A collection of old Falmouth Packet papers have been discovered revealing some interesting stories of the past.
The papers, dating back to 1978, were discovered by Charlotte Reed in a house she has recently bought in the Boslowick area. She lifted up the old carpet to find history hidden underneath.
The discovery showed the latest and most interesting stories Falmouth had to offer 35 years ago.
One that particularly sparked controversy, written around early January, was to do with the demolition of the Grand Cinema, and plans for a new multi-storey car park to take its place.
Estimated to cost £50,000, the car park would be in the former location of the cinema, built in 1928, on Fish Strand Hill.
The plans, decided on by Carrick Council, caused outrage amongst the town and letters to the Editor at The Packet, flooded in.
Mrs EM Potter of Trevissome Court, Falmouth, wrote in saying: “I believe this is sheer madness and a waste of ratepayer’s money, apart from spoiling the character of Falmouth.”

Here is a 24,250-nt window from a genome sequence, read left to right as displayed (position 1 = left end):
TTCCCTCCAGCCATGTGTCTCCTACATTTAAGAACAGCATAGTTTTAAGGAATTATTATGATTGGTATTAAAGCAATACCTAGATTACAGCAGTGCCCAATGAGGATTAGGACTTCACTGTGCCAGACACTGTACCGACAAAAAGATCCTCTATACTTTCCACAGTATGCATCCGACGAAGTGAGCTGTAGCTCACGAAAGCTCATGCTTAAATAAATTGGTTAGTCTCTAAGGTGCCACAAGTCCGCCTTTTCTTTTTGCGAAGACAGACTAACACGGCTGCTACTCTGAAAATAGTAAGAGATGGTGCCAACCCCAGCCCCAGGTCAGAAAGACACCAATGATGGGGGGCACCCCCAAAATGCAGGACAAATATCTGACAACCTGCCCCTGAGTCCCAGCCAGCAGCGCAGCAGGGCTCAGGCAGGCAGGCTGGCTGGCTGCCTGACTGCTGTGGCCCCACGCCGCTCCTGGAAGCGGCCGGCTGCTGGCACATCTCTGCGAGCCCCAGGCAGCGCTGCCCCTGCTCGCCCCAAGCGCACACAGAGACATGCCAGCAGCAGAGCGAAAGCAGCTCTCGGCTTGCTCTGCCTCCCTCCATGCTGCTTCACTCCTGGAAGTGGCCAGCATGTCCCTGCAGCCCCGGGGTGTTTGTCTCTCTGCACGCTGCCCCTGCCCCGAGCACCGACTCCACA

Another disappointed local put: “Congratulations to Carrick for, in my opinion, putting another nail in Falmouth’s coffin, by planning to demolish the Grand Cinema.”
Local residents also feared that demolishing the cinema would affect the town’s tourism. A letter by JB Swatton of Falmouth said: “There is little enough for families to do on a wet, rainy day at present, without further aggravating the position by removing the cinema.”
However, fury from the locals clearly had an effect as the car park was never built and the former cinema building still stands, now acting as the HSBC Bank.
Amongst the other papers discovered were a few more unusual stories, such as that of a woman who ate a cooked sausage she had bought in a supermarket, before she paid.
In the article, she stated: “I was shopping and very busy. I was hungry and so I ate the sausage. Then I noticed a man staring at me and panicked.”
The 24-year-old woman, who paid for her other items, was stopped by the store manager who called the police. She was charged with shoplifting, fined £20 and ordered to pay £5 towards prosecution costs.
Another front page article from the 1978 papers told how nearly 100 pupils of Penryn School staged a walk-out and barricaded the school entrance in protest against teacher sanctions.
The pupils, mostly aged between 15 and 16, stayed out for most of the morning to show their objection to teacher sanctions, which meant that due to lack of supervision, a number of classrooms were inaccessible during lunch breaks when the children wanted to use them for their ‘CSE’ and ‘O’ Level examination studies.